Lost Dog Advice

By Becky Smith

Help, my dog has gone missing!

This is every dog owner’s worst nightmare come true. What would you do? Of course, your first instinct is to go looking for them straight away, shouting their name – but, is this the best thing you can do to find your dog?

This article will outline a few simple steps you can take to help your missing dog find their way back to you. Dogs run off for various reasons: they are frightened by a loud noise and slip out of their harness; you trip over and drop the lead by accident; they catch the irresistible scent of a dog in season or a squirrel has just caught their eye and they are going to catch it! Whatever the reason, stay calm and stay exactly where you are.

Stay calm and stay where you are...

If possible, you should not leave the location where your dog has gone missing from, the point of escape, whether this is on a walk or from home. Most dogs stay around for a while and generally circle the area. Most people start searching for their dogs straight away, so when the dog returns to the point it went missing from nobody is there to get them.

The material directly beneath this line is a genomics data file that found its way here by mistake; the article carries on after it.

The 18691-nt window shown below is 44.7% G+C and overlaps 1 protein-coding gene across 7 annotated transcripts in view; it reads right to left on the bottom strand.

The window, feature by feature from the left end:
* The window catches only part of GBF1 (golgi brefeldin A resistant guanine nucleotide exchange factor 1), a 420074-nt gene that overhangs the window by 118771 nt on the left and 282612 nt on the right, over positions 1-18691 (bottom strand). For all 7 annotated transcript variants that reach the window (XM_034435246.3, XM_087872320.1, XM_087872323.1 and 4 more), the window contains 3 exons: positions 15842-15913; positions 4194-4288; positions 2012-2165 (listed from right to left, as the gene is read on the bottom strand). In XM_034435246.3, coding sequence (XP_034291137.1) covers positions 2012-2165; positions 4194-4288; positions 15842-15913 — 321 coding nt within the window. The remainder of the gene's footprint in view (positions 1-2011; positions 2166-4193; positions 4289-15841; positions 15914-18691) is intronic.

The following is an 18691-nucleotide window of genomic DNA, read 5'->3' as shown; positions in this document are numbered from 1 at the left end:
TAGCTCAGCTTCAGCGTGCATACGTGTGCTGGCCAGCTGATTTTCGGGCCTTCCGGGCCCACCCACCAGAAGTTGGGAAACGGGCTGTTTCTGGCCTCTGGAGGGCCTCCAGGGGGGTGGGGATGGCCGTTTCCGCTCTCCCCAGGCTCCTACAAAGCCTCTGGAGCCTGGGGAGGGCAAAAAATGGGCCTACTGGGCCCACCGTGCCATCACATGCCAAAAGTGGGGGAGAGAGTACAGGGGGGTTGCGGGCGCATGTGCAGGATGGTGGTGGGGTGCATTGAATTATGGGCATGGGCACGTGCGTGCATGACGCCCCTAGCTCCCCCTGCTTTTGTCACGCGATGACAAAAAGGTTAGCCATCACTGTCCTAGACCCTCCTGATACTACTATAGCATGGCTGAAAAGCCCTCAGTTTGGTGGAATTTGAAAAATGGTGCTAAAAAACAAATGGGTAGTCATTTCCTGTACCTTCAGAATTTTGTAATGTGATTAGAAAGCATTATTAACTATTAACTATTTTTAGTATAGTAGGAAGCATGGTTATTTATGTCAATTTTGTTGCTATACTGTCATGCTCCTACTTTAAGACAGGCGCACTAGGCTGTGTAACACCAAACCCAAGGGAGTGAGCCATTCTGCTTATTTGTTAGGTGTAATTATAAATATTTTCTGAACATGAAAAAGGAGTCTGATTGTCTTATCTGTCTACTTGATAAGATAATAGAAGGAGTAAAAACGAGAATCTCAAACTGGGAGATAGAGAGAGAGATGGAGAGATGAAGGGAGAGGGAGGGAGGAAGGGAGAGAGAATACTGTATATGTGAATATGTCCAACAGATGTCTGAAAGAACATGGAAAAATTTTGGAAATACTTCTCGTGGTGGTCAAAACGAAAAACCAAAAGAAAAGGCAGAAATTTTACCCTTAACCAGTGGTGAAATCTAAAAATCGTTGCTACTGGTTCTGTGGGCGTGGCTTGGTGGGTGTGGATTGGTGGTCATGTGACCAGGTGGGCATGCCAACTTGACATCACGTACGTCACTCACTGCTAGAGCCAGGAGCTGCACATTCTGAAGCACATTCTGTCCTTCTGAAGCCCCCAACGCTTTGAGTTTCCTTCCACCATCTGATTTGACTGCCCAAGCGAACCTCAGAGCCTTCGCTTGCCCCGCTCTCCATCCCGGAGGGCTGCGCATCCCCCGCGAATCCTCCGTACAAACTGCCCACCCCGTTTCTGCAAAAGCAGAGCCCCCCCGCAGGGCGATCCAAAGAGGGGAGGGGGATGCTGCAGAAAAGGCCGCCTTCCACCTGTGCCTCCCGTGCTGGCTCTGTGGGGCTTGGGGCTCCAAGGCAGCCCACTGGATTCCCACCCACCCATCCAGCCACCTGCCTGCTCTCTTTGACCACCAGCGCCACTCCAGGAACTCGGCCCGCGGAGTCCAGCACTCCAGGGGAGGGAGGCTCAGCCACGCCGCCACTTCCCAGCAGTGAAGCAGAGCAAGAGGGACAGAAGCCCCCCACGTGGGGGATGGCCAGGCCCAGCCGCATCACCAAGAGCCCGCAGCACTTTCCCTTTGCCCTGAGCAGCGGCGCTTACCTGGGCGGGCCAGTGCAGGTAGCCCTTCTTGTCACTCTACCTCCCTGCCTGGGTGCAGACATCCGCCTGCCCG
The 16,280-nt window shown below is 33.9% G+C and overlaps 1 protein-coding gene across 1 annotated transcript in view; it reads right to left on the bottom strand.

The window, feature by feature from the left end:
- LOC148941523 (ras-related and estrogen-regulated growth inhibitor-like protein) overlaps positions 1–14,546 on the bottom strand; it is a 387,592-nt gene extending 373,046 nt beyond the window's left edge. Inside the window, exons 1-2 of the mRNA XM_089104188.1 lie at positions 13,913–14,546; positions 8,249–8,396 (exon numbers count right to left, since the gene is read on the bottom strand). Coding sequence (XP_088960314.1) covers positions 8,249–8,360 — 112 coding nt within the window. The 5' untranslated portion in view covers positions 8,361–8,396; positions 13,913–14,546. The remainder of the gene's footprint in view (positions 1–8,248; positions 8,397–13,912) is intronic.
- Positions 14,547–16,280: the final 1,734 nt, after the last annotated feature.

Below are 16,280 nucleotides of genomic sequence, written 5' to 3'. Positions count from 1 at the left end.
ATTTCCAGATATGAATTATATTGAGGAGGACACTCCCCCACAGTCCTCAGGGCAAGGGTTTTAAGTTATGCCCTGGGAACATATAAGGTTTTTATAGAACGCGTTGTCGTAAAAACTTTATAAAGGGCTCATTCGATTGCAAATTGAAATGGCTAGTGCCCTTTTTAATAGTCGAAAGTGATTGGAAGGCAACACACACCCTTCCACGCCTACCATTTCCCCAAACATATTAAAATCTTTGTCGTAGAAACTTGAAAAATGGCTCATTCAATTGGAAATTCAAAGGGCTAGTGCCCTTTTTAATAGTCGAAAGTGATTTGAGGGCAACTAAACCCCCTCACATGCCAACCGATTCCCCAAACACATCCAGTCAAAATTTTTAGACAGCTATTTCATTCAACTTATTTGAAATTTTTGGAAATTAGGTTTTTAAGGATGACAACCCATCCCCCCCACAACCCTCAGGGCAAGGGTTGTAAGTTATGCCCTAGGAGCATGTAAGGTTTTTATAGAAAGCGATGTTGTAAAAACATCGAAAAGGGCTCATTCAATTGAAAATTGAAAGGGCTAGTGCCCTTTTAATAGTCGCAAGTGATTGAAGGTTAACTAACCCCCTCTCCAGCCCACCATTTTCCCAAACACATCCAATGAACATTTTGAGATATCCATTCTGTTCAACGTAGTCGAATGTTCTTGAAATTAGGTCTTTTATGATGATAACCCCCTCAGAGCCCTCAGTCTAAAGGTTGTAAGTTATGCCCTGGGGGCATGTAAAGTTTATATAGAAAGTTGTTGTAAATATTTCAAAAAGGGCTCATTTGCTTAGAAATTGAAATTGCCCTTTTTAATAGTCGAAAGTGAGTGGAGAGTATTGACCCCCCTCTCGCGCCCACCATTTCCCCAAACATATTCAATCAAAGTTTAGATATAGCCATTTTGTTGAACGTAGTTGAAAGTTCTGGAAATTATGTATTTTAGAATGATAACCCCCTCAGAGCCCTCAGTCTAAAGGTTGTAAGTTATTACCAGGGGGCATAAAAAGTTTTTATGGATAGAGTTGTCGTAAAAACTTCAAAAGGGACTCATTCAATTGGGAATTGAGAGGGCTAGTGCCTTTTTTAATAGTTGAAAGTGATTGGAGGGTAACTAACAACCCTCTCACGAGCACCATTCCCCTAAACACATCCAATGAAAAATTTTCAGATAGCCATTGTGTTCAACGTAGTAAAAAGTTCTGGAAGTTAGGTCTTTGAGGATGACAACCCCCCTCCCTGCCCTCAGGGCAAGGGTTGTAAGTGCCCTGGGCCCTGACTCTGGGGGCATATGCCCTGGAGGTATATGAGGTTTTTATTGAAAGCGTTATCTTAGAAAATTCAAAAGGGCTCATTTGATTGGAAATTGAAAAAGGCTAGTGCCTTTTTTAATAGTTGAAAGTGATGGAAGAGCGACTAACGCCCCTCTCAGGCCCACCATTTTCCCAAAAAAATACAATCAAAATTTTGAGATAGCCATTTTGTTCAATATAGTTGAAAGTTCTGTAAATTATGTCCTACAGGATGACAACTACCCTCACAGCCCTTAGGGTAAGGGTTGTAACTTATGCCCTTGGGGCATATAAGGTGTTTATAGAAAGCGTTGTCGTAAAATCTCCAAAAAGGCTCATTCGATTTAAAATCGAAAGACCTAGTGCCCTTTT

Eventually, the circles your dog travels get bigger; this is when a ‘stakeout’ is required. Ask someone to bring you a comfortable chair, food, drink and clothes/blankets depending on the time of year – this is so the owner is able to stay in the area for as long as possible. Statistics show that most dogs come back within the first 24-48 hours. An alternative to sitting outside is sitting in a car, but be mindful that you need to be as close to point of escape as possible.

If your dog escapes from home, keep gates open and offer food. In the best case use a motion-triggered camera so you can check who is actually taking the food during the night.

It is important to note that most dogs usually show up again during late evening or during the very early morning hours, for example between 10pm and 1am and again between 4am and 6am.

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